“All nurses are different. Some just jab the needle into you, and it hurts.”
Few things make me feel more successful as a nurse than when a patient says, “That was the most painless port access, (IV start, or injection) I’ve ever had.” I can never promise a patient I won’t hurt them, but when I don’t, it makes my day. I strive for a gentle hand.
In art the term “hand” describes the workmanship of an artist, and nurses often tell patients going to surgery, “You’re in good hands,” referring to a surgeon’s skill with a scalpel. But “hand” refers to the way we treat people too.
Whether educating patients about chemotherapy and radiation regimens, explaining home medication administration, or simply discussing current events, it’s important to remember that even the most optimistic patient is emotionally fragile. Tone of voice, the abruptness of an encounter, and our choice of words all contribute to the “hand” we touch them with emotionally. Too heavy of a conversational hand can pierce a patient’s soul as painfully as any needle or scalpel.
I forgot this during a shift memorable for both the number and acuity of its patients. Everyone had complex questions about their care. I enjoy patient education; however, this shift I was doing so much that I began pulling information from my knowledge base as if it were files from a computer. By this, I mean remotely. I wasn’t paying attention to hand, my personal touch.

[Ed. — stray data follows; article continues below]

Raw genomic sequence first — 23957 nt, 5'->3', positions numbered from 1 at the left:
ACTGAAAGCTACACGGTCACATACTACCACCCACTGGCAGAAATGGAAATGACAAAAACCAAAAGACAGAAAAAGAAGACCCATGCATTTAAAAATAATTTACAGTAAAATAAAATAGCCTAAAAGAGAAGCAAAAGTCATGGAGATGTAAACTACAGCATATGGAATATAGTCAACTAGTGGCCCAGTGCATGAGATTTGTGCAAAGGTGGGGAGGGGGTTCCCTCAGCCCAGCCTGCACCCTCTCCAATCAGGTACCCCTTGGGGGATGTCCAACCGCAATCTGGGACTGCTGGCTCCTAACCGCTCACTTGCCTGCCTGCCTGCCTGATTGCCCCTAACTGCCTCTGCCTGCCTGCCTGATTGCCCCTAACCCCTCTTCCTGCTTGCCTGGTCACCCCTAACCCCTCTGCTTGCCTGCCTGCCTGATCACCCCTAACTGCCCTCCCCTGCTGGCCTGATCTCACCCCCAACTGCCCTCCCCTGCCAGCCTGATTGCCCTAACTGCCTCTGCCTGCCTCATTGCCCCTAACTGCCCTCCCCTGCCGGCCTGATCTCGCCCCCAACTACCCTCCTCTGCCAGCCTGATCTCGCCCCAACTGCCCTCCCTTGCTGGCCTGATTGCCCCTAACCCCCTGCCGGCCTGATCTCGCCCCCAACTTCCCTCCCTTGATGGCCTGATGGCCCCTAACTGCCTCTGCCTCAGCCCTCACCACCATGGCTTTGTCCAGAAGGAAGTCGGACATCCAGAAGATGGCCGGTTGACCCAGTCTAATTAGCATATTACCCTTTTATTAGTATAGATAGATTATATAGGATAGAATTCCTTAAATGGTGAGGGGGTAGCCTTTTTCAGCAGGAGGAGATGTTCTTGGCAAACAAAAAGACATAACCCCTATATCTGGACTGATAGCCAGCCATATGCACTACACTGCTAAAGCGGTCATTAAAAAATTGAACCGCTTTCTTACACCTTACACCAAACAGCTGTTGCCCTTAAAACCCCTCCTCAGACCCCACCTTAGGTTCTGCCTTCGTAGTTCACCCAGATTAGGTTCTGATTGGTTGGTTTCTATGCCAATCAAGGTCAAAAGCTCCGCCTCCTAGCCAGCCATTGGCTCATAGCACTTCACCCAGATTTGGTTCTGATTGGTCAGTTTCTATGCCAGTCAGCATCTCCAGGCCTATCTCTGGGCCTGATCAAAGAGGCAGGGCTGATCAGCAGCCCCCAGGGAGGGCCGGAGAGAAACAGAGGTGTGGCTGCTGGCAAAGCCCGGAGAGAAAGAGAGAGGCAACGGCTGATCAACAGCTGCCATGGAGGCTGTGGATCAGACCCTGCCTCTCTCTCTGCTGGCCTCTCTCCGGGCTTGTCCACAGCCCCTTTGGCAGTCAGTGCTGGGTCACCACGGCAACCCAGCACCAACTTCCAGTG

During the course of an assessment, a patient revealed she wasn’t taking a prescribed home medication because of its side effects. The patient also reported a symptom, which I recognized was caused by the discontinuation of the home medication she’d just mentioned, and I just sort of blurted out my observation. Immediately, I regretted my heavy-handedness as I saw this otherwise optimistic patient crumble nearly to the point of tears. I had carelessly broken a tender reed.
Needing to make amends, I sat on the rolly stool, and I apologized. I complimented her involvement in her care, and her ability to sense changes in her body. I also apologized for abruptly responding to the discontinuation of her medication. I regained my gently touch, she forgave me, and we devised with a care plan.
I hope I made up careless hand. I had hurt her as if I’d jabbed her with a needle.